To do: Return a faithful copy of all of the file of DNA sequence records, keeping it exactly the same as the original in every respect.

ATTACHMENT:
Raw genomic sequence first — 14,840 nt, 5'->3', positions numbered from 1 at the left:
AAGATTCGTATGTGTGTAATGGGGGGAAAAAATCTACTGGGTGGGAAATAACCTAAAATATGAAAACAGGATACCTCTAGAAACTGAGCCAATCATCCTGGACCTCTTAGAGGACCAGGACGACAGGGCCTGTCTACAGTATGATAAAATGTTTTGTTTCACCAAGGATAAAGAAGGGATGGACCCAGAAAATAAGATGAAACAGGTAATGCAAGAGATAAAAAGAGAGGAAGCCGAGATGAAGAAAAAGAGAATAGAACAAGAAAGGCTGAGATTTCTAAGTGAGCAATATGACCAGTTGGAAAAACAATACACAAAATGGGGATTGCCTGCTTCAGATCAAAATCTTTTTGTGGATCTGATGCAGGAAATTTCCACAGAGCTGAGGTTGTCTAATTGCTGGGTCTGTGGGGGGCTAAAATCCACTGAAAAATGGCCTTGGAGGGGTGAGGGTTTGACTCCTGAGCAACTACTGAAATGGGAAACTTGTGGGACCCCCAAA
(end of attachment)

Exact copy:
Raw genomic sequence first — 14,840 nt, 5'->3', positions numbered from 1 at the left:
AAGATTCGTATGTGTGTAATGGGGGGAAAAAATCTACTGGGTGGGAAATAACCTAAAATATGAAAACAGGATACCTCTAGAAACTGAGCCAATCATCCTGGACCTCTTAGAGGACCAGGACGACAGGGCCTGTCTACAGTATGATAAAATGTTTTGTTTCACCAAGGATAAAGAAGGGATGGACCCAGAAAATAAGATGAAACAGGTAATGCAAGAGATAAAAAGAGAGGAAGCCGAGATGAAGAAAAAGAGAATAGAACAAGAAAGGCTGAGATTTCTAAGTGAGCAATATGACCAGTTGGAAAAACAATACACAAAATGGGGATTGCCTGCTTCAGATCAAAATCTTTTTGTGGATCTGATGCAGGAAATTTCCACAGAGCTGAGGTTGTCTAATTGCTGGGTCTGTGGGGGGCTAAAATCCACTGAAAAATGGCCTTGGAGGGGTGAGGGTTTGACTCCTGAGCAACTACTGAAATGGGAAACTTGTGGGACCCCCAAA